April 13, 2020
3 minutes to read
Whether the motivation is animal or worker welfare, environmental sustainability, personal taste, or something else, people with diabetes can safely adopt a plant-based diet. In fact, vegetarian and vegan eating habits have been shown to improve cardiovascular disease and blood sugar management.
“Plant-based diets represent an effective means of prevention and treatment of cardiometabolic diseases, especially in our high risk diabetic patients” Hana Kahleova, MD, PhD, director of clinical research at the Physicians Committee for Responsible Medicine in Washington, DC, said Endocrine today. “Staying away from red meat could potentially help reduce diabetes risk and overall mortality, as well as cardiovascular and cancer mortality rates. “
Reduce the risks
Plant-based diets have been shown to reduce total mortality and CV rates, especially those that include more unprocessed plant foods. Additionally, according to Kahleova, a plant-based diet is the only eating pattern shown to not only prevent, but also reverse cardiovascular disease.
Among Lifestyle Heart Trial participants, 82% of those who adopted a plant-based diet, did not smoke, practiced stress management, and walked for 30 minutes most days
reversed their atherosclerosis at 1 year with an even greater regression at 5 years.
Vegetarian eating habits have also shown specific benefits for diabetes.
“People who follow a plant-based diet see their risk of diabetes cut in half,” Kahleova said. “In addition, clinical trials have shown significant improvements in glycemic control in people with type 2 diabetes.”
Whether the motivation is animal or worker welfare, environmental sustainability, personal taste, or something else, people with diabetes can safely adopt a plant-based diet.
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Data from a 22-week randomized clinical trial published in Diabetic treatments in 2006 showed a greater average percentage point reduction in HbA1c in adults taking stable medications for type 2 diabetes (n = 49) with a vegan diet (-1.23) compared to similar adults (n = 50) with a portion-controlled diet based on American Diabetes Association Guidelines (-0.38; P = .01). A meta-analysis published in Cardiovascular diagnosis and therapy in 2014, found that plant-based diets contributed to a -0.39 percentage point higher average reduction in HbA1c compared to other conventional diets in adults with type 2 diabetes (P = .001).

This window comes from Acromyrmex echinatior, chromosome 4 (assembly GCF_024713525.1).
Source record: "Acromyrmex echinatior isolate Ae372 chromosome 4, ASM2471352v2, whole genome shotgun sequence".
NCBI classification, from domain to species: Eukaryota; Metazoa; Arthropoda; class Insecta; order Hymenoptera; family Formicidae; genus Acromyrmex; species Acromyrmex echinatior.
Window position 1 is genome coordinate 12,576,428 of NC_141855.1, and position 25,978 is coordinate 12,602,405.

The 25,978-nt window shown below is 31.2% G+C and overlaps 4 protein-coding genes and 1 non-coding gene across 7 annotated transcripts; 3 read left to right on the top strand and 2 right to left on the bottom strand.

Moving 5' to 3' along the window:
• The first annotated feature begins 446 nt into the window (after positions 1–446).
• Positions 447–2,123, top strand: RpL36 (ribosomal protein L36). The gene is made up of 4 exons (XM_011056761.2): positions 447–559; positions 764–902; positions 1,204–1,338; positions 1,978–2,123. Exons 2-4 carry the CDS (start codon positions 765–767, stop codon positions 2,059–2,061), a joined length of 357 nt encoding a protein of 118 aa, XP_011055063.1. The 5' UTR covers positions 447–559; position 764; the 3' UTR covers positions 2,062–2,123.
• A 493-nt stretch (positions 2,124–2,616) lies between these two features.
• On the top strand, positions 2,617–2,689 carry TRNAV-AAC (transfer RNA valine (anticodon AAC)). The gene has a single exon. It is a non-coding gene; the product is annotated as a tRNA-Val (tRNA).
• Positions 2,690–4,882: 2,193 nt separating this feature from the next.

More plants, less waste
A registered dietitian specializing in diabetes care and education can help a person with diabetes adopt a safe and beneficial plant-based approach to food, according to Susan Weiner, MS, RDN, CDCES, FADCES, owner and clinical director of Susan Weiner Nutrition PLLC, and a Endocrine today Member of the editorial board.
“Taking a more plant-based approach for people with type 2 diabetes doesn’t necessarily mean ‘all or nothing’ when it comes to cutting back on animal products,” Weiner said. . Endocrine today. “Maybe it’s more about incorporating more low-carb, high-fiber vegetables that are high in antioxidants and phytonutrients, while still being satiating and satisfying.”
Whether the goal is ‘Meatless Monday’, eliminating red meat, or completely forgoing animal products, Weiner recommends adopting a new way of eating in small steps to avoid adding carbohydrates. instead of protein.
“A plant-based approach doesn’t mean a recommendation to eat more carbohydrate-rich snacks like potato chips,” she said. “It’s important to eat healthy foods that are low in carbohydrates, high in protein, and rich in nutrients, such as nuts, nut butters and seeds. Incorporating beans and legumes will increase the carbohydrate content in your diet, but also the fiber content, which is good.
As with any healthy diet, most meals should be cooked at home using healthy ingredients if possible.
“Frozen or ready-to-eat fast vegetarian meals can be high in sodium,” Weiner said. “The individual servings of these items can be portion-controlled, which may sound appealing at first, but they are often very small and need to be supplemented with veg.” – through Jill rollet
Baden MY, et al. Circulation 2019; doi: 10.1161 / CIRCULATIONAHA.119.041014.
Barnard ND, et al. Diabetic treatments. 2006; doi: 10.2337 / dc06-0606.
Ornish D, et al. Lancet. 1990; doi: 10.1016 / 0140-6736 (90) 91656-u.
Ornish D, et al. JAMA. 1998; doi: 10.1001 / jama.280.23.2001.
Tonstad S, et al. Diabetic treatments. 2009; doi: 10.2337 / dc08-1886.
Yokoyama Y, et al. Cardiovascular Diagn Ther. 2014; doi: 10.3978 / j.issn.2223-3652.2014.10.04.
For more information:
Hana Kahleova, MD, PhD, can be contacted at firstname.lastname@example.org.
Susan Weiner, MS, RDN, CDE, CDN, FAADE, can be reached at www.susanweinernutrition.com, email@example.com; Twitter: @susangweiner.
Disclosures: Kahleova does not report any relevant financial disclosures. Weiner reports that she is a clinical advisor at Livongo Health.